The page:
Construction 5: Mezzanine Financing, The Whole Story from Top to Bottom

When is buying property not buying property – or “shared” construction schemes.

 

This is a blog about things to avoid!

In my mind, buying property (real estate) puts your name on the title. If your name isn’t on the title you didn’t buy it.

 

I cannot give advice but, I can give guidance in relation to the question "WHY you would want to invest in property?"

 

In that respect – do you ever remember looking up the answer page in a maths text book and then working backwards to the start?

The answer is clearly found in two of my earlier blogs :

 

The WHOLE POINT of investing in property is that you want the power of leverage – you WANT the borrowing.

 

Why? – read the abovementioned blogs for a detailed answer, but as a quick summary …

  • $100,000 invested in cash or shares – when it doubles is worth $200,000
  • $100,000 used as a 20% deposit in a $500,000 property – when it doubles is worth $600,000 – how?
  • $500,000 doubles to $1,000,000, then sell and pay back the $400,000 loan
 

Now back to the blog : when is buying property not buying property?

 

In my mind, buying property (real estate) puts your name on the title. If your name isn’t on the title you didn’t buy it.

 

At times of high interest in real estate (such as we are in now) all the “schemes” of the past come back to haunt the market.

 

They present as low risk because you are “sharing” with others. They are sold as an easy entry to property without the risk of borrowing. Nothing could be further from the truth.

 

Mezzanine financing (in real estate) is when a developer uses a “property advisor” to raise money from private investors.

To use a fictitious example -  DEV Property Group raises $1,200,000 from private investors. You might only have to put in $10,000. You are promised a return on your money at very attractive rates – say 20%. You are given an official document called a Convertible Note. It promises that if the developer can’t pay you the interest you can convert to shares in the company.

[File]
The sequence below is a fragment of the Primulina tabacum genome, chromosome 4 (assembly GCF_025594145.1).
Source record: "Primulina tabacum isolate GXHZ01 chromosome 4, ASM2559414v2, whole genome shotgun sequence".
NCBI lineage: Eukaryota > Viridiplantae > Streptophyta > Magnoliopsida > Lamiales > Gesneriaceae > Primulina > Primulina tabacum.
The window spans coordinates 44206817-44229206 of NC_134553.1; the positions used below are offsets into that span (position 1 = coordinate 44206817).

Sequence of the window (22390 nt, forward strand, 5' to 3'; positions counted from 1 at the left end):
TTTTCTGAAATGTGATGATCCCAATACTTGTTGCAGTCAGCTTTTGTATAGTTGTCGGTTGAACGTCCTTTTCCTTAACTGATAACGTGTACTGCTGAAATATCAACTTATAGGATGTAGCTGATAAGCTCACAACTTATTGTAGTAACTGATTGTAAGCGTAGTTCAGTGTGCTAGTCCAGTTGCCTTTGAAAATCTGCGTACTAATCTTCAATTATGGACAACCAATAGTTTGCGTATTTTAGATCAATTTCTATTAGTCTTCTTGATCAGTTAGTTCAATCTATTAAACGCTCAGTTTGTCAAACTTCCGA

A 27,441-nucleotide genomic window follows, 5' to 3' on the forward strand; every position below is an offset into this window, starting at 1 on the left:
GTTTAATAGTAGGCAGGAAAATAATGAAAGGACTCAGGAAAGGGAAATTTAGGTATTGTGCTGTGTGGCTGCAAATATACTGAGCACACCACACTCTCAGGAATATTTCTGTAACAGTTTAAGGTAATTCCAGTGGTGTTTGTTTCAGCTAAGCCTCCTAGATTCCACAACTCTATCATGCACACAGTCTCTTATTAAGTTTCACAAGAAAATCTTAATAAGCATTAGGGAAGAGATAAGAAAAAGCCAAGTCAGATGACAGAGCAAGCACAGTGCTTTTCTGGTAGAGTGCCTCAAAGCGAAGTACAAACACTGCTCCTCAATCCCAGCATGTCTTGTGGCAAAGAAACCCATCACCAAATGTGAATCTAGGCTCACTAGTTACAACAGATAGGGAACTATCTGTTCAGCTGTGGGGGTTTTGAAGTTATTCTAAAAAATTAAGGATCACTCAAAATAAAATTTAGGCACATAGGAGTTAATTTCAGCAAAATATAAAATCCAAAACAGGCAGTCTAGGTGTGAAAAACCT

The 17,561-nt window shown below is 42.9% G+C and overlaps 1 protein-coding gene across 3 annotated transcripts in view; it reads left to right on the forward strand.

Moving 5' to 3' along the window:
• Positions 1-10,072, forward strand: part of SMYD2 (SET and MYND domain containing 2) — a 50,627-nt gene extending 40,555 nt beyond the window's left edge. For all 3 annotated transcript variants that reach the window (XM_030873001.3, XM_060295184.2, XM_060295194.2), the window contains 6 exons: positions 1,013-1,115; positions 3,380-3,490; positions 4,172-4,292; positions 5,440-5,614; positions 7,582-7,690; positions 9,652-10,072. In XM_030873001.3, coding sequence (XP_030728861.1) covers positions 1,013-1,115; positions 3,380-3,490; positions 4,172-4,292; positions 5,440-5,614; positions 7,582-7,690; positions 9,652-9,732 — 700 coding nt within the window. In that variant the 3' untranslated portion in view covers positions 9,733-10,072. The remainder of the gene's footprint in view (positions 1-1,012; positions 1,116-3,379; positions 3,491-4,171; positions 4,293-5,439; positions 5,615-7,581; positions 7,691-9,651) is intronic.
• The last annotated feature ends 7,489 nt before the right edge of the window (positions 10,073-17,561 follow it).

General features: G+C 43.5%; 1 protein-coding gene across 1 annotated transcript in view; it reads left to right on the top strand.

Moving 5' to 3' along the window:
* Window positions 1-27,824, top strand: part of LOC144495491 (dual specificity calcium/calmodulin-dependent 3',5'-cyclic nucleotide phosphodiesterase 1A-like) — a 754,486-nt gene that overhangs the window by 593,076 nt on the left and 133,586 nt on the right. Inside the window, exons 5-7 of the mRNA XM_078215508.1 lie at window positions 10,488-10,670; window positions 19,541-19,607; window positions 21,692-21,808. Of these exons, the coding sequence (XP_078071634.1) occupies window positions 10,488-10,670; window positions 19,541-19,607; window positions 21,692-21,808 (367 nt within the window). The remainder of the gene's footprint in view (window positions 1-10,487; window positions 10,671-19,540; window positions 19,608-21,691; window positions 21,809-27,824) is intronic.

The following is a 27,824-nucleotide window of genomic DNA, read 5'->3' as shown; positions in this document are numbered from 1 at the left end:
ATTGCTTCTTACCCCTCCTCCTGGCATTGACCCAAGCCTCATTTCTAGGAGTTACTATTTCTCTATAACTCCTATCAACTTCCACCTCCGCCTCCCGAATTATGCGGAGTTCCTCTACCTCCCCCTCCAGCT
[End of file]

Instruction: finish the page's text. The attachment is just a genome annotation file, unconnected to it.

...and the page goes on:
DEV Property Group puts $200,000 of the capital aside to “pay the interest” – that in itself is a warning bell. Dev Property Group now takes the remaining $1,000,000 and uses it as “deposit” on a loan with a Bank. They might be able to borrow up to $9,000,000 to develop a piece of real estate. DEV Property Group has the loan and is on the title, the Bank holds the mortgage.

If and when it turns to tears – and eventually some of these do turn to tears – DEV Property Group goes into receivership. The bank sells the property for a loss (it isn’t completed). You are left holding a convertible note in a company that is bankrupt. Your $10,000 “loan” ranks behind the bank and other secured creditors. It is usually small investors who thought it was a low risk way into property who discover they get NOTHING back. It is the highest risk of all.

 

Similar to mezzanine financing is when a “financial advisor” encourages you to buy into either “listed” or “unlisted” property trusts. Once again pooled funds are handed over with “pieces of paper” given in return. In some cases these “pieces of paper” have restrictions on when you can sell and who you can sell to. You will probably be given a glossy brochure showing some of the “property” the trust may or may not invest in. The property trust may or may not borrow – giving some similarities to the previous example.

What is your investment worth?

It is here that words from my stockbroker uncle are emblazoned into my brain. He said “Unlisted property trusts are valued by the trust itself and can only be bought and sold through “advisors” – DO NOT – invest in it”.

 

The owner of a house is an unreliable source of its value – it’s called a vested interest. A listed property trust can be bought and sold every day on the stock market – at least its value is determined by “the market”. This then is no different to buying shares. There is absolutely nothing wrong with that – BUT – you are simply buying shares – you don’t have the title – so you are not buying property.

 

To go back to start – if you wish to buy property – the whole point is to borrow. The whole point is to take advantage of the power of leverage.

 

If borrowing isn’t for you that’s ok BUT, that simply means that property isn’t for you.

 

The only way that you should buy property, is to borrow and put your name on the title.

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Alan Heath Mortgage Choice Brisbane CBD

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